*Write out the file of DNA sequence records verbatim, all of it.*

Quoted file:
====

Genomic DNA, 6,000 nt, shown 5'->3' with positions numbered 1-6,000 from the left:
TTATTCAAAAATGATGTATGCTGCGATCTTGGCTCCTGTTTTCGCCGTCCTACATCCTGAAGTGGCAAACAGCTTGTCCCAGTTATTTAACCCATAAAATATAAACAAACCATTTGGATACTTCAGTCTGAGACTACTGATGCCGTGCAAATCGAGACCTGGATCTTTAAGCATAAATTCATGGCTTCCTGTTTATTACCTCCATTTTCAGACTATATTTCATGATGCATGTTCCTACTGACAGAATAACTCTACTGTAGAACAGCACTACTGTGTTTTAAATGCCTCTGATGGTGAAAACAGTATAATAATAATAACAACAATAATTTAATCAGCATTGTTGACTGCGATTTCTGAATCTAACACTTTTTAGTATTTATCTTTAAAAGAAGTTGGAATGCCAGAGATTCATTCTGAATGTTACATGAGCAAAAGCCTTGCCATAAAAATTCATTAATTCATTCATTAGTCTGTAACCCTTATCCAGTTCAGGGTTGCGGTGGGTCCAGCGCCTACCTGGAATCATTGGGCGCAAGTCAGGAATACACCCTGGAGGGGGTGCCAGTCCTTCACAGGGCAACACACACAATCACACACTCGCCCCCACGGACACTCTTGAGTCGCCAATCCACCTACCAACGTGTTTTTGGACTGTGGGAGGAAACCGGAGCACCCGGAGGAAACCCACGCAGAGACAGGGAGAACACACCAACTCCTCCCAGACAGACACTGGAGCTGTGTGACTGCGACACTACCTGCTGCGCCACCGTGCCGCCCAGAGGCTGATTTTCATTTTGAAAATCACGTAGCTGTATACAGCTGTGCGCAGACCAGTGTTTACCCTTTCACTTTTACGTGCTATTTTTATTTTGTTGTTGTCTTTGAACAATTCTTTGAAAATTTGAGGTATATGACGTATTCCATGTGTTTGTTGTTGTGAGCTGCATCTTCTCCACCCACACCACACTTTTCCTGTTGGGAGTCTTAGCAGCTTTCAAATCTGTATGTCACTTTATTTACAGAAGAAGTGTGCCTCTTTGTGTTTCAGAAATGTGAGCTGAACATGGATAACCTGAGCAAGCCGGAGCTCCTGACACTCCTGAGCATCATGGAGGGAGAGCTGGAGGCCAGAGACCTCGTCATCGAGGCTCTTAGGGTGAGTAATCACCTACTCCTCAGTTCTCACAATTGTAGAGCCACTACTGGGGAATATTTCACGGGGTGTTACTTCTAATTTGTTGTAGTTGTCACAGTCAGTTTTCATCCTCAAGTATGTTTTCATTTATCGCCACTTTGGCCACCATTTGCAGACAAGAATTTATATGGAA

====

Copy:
Genomic DNA, 6,000 nt, shown 5'->3' with positions numbered 1-6,000 from the left:
TTATTCAAAAATGATGTATGCTGCGATCTTGGCTCCTGTTTTCGCCGTCCTACATCCTGAAGTGGCAAACAGCTTGTCCCAGTTATTTAACCCATAAAATATAAACAAACCATTTGGATACTTCAGTCTGAGACTACTGATGCCGTGCAAATCGAGACCTGGATCTTTAAGCATAAATTCATGGCTTCCTGTTTATTACCTCCATTTTCAGACTATATTTCATGATGCATGTTCCTACTGACAGAATAACTCTACTGTAGAACAGCACTACTGTGTTTTAAATGCCTCTGATGGTGAAAACAGTATAATAATAATAACAACAATAATTTAATCAGCATTGTTGACTGCGATTTCTGAATCTAACACTTTTTAGTATTTATCTTTAAAAGAAGTTGGAATGCCAGAGATTCATTCTGAATGTTACATGAGCAAAAGCCTTGCCATAAAAATTCATTAATTCATTCATTAGTCTGTAACCCTTATCCAGTTCAGGGTTGCGGTGGGTCCAGCGCCTACCTGGAATCATTGGGCGCAAGTCAGGAATACACCCTGGAGGGGGTGCCAGTCCTTCACAGGGCAACACACACAATCACACACTCGCCCCCACGGACACTCTTGAGTCGCCAATCCACCTACCAACGTGTTTTTGGACTGTGGGAGGAAACCGGAGCACCCGGAGGAAACCCACGCAGAGACAGGGAGAACACACCAACTCCTCCCAGACAGACACTGGAGCTGTGTGACTGCGACACTACCTGCTGCGCCACCGTGCCGCCCAGAGGCTGATTTTCATTTTGAAAATCACGTAGCTGTATACAGCTGTGCGCAGACCAGTGTTTACCCTTTCACTTTTACGTGCTATTTTTATTTTGTTGTTGTCTTTGAACAATTCTTTGAAAATTTGAGGTATATGACGTATTCCATGTGTTTGTTGTTGTGAGCTGCATCTTCTCCACCCACACCACACTTTTCCTGTTGGGAGTCTTAGCAGCTTTCAAATCTGTATGTCACTTTATTTACAGAAGAAGTGTGCCTCTTTGTGTTTCAGAAATGTGAGCTGAACATGGATAACCTGAGCAAGCCGGAGCTCCTGACACTCCTGAGCATCATGGAGGGAGAGCTGGAGGCCAGAGACCTCGTCATCGAGGCTCTTAGGGTGAGTAATCACCTACTCCTCAGTTCTCACAATTGTAGAGCCACTACTGGGGAATATTTCACGGGGTGTTACTTCTAATTTGTTGTAGTTGTCACAGTCAGTTTTCATCCTCAAGTATGTTTTCATTTATCGCCACTTTGGCCACCATTTGCAGACAAGAATTTATATGGAA